As uncertainty lingers, we find ourselves trying to create a "new normal" while also grieving the loss of our pre-Covid life. With access to an abundance of information, we may find it impossible to distinguish between fact and fiction, judgement and acceptance. For better or for worse, everyone has a different way of coping with this pandemic, making it hard to find a consensus on how to live safely as Covid variants continue to emerge.
September 2021 is the 18-month mark since lockdown. One year and six months of life in a global pandemic. The tentacles of Covid reaching around the world shifting our orientation from moving, for the most part, freely to treading with an abundance of caution. Everyone has faced loss and had unique situations to navigate, some with greater degrees of complexity than others.
Loss is systemic, and when one part of a system changes, those attached to that system also change. As a result, there is a realignment of how life will be moving forward. We can move with it or against it, and the change will still happen. When we lose a loved one, for example, we must move forward without their physical presence. And in doing so, we mourn the loss and grieve what it means to live without the life we knew with that person. Likewise, we must adapt to loss and the relationship shifts that come with it. For some, this brings closeness to friends and families, while others may experience rupture, fragmentation, and additional loss.
Pandemic life falls in line with loss and Kubler-Ross' five stages of grief. In the beginning, there was denial, followed by anger, bargaining, depression and acceptance. The first stages do not form a straight line to acceptance. The periods of grief oscillate and are circular. And as it became clear that the pandemic was not short-term, it also came to light that the grief itself is ambiguous. Even with hope on the horizon, we face uncertainty about the dos and don’ts etiquette. Moderate relief comes with vaccinations, while others remain unsure of its safety.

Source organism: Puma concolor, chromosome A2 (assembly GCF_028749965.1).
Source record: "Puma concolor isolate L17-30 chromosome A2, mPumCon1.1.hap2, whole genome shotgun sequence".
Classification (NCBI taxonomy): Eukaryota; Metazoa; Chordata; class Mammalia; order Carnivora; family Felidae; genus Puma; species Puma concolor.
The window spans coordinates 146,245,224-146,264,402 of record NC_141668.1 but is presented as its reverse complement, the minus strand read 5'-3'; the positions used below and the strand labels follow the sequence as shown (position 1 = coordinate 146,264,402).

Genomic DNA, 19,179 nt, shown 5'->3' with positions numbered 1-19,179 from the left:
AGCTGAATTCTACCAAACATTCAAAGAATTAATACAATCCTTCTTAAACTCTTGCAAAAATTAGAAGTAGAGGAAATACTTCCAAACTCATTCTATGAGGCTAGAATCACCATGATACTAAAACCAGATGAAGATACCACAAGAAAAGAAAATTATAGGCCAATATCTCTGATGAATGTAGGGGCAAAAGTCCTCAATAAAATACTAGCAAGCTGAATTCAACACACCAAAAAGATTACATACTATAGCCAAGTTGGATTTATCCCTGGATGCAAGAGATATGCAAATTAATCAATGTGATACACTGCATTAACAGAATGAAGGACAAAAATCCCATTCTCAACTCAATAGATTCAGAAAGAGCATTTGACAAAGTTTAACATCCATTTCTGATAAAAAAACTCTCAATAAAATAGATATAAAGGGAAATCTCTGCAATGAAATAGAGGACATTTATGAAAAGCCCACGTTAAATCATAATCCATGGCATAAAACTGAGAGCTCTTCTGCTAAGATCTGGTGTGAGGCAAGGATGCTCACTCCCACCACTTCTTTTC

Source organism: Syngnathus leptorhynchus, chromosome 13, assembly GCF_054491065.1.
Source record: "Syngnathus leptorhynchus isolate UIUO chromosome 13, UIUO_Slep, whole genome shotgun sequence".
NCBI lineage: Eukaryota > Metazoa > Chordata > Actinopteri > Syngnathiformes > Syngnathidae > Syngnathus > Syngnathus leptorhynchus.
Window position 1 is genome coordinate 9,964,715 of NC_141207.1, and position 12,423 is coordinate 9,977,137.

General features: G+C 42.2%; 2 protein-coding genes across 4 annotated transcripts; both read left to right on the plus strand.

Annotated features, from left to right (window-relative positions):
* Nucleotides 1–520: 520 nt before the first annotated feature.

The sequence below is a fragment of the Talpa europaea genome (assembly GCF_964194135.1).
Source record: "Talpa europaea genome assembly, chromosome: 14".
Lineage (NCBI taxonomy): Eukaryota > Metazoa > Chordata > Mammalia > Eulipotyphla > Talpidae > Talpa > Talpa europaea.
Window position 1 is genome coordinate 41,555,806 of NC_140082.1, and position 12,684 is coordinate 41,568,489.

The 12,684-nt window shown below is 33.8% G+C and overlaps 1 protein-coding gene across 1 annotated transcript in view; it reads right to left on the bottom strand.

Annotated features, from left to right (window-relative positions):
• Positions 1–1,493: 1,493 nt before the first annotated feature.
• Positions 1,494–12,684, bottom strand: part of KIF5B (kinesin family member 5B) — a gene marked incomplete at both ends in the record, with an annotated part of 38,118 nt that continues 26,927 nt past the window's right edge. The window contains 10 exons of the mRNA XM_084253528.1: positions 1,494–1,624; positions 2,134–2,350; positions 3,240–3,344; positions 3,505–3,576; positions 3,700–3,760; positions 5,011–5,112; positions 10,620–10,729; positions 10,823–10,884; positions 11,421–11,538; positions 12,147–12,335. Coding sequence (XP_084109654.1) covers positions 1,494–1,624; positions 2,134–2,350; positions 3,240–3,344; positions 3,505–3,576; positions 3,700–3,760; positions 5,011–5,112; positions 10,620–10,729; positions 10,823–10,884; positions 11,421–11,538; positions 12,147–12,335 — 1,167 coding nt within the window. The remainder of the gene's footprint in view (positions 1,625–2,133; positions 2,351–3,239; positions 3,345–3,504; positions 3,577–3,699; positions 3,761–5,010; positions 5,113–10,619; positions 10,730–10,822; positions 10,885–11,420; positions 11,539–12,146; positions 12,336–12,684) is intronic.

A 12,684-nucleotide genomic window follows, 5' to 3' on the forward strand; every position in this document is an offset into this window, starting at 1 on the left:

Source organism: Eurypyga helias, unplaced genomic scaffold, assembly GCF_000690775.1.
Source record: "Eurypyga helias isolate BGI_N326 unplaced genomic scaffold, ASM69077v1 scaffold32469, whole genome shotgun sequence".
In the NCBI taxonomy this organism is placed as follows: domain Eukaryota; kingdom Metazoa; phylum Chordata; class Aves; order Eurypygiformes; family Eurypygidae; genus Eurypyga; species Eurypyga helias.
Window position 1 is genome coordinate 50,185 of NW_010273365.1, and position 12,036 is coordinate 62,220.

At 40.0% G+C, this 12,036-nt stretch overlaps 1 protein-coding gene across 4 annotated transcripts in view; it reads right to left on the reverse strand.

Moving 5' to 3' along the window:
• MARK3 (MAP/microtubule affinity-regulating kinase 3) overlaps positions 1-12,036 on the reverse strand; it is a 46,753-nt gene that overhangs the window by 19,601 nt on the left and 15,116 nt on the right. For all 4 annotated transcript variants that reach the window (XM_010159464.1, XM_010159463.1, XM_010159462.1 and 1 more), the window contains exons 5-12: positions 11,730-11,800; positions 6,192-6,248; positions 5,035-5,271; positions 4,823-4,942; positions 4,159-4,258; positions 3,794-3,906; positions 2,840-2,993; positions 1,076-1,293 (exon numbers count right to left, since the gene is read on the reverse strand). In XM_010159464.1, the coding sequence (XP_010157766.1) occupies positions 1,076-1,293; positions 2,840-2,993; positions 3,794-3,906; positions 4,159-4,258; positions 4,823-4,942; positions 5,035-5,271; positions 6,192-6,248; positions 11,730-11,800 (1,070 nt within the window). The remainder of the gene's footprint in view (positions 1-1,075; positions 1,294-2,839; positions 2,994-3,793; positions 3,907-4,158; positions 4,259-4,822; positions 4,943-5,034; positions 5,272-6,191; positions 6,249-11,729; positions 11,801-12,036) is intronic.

With breakthrough infections and a lack of consensus on safety protocols, we are tasked with deciding what is best for ourselves and our loved ones. And, after endless months of languishing and longing for our pre-Covid life, we find ourselves facing re-entry anxiety. Wait, what? How is this possible? Well, the target keeps moving, and no one knows what is truly safe for them and their loved ones. And just like the stages of denial, anger, bargaining, depression and acceptance of 2020 days, we find ourselves in 2021 gazing toward the horizon of anticipatory anxiety.
As humans, we like certainty and routines. It helps us regulate our emotions so we can cope better with challenging situations. So, rest assured that feeling of ambiguity surrounding our current Covid climate is a normal emotional response. However, without a cohesive narrative on what is best, you may feel aimless, angry, and alone on what to do in this time of uncertainty. What you are experiencing is a form of ambiguous loss. It is the feeling of not having a clear path to acceptance. In essence, our healing stalls, and we are in a holding pattern that keeps us from fully grieving.